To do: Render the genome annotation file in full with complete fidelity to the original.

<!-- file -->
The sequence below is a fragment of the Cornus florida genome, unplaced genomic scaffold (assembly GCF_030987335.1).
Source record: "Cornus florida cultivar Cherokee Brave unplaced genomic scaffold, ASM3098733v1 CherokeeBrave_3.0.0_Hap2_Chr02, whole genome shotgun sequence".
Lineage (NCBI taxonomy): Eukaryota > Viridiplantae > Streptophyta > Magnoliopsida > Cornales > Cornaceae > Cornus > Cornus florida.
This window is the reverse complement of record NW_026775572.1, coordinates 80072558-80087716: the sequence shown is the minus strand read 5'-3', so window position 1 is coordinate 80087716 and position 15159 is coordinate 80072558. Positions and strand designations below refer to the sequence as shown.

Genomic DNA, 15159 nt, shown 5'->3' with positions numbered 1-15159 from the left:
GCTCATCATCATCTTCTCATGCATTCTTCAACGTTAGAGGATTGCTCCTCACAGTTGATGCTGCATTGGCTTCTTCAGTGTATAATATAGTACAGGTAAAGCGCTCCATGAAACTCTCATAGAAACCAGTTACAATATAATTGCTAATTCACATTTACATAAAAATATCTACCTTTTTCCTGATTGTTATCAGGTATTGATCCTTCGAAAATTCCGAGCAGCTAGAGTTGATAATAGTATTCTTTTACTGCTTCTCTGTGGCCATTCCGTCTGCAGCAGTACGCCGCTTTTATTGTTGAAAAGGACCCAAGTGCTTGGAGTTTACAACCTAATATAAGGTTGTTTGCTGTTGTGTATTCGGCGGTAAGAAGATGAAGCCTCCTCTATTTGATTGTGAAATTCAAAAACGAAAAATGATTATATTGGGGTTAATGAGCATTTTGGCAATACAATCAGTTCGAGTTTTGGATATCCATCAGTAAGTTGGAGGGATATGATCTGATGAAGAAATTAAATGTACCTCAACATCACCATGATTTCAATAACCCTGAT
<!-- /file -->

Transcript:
The sequence below is a fragment of the Cornus florida genome, unplaced genomic scaffold (assembly GCF_030987335.1).
Source record: "Cornus florida cultivar Cherokee Brave unplaced genomic scaffold, ASM3098733v1 CherokeeBrave_3.0.0_Hap2_Chr02, whole genome shotgun sequence".
Lineage (NCBI taxonomy): Eukaryota > Viridiplantae > Streptophyta > Magnoliopsida > Cornales > Cornaceae > Cornus > Cornus florida.
This window is the reverse complement of record NW_026775572.1, coordinates 80072558-80087716: the sequence shown is the minus strand read 5'-3', so window position 1 is coordinate 80087716 and position 15159 is coordinate 80072558. Positions and strand designations below refer to the sequence as shown.

Genomic DNA, 15159 nt, shown 5'->3' with positions numbered 1-15159 from the left:
GCTCATCATCATCTTCTCATGCATTCTTCAACGTTAGAGGATTGCTCCTCACAGTTGATGCTGCATTGGCTTCTTCAGTGTATAATATAGTACAGGTAAAGCGCTCCATGAAACTCTCATAGAAACCAGTTACAATATAATTGCTAATTCACATTTACATAAAAATATCTACCTTTTTCCTGATTGTTATCAGGTATTGATCCTTCGAAAATTCCGAGCAGCTAGAGTTGATAATAGTATTCTTTTACTGCTTCTCTGTGGCCATTCCGTCTGCAGCAGTACGCCGCTTTTATTGTTGAAAAGGACCCAAGTGCTTGGAGTTTACAACCTAATATAAGGTTGTTTGCTGTTGTGTATTCGGCGGTAAGAAGATGAAGCCTCCTCTATTTGATTGTGAAATTCAAAAACGAAAAATGATTATATTGGGGTTAATGAGCATTTTGGCAATACAATCAGTTCGAGTTTTGGATATCCATCAGTAAGTTGGAGGGATATGATCTGATGAAGAAATTAAATGTACCTCAACATCACCATGATTTCAATAACCCTGAT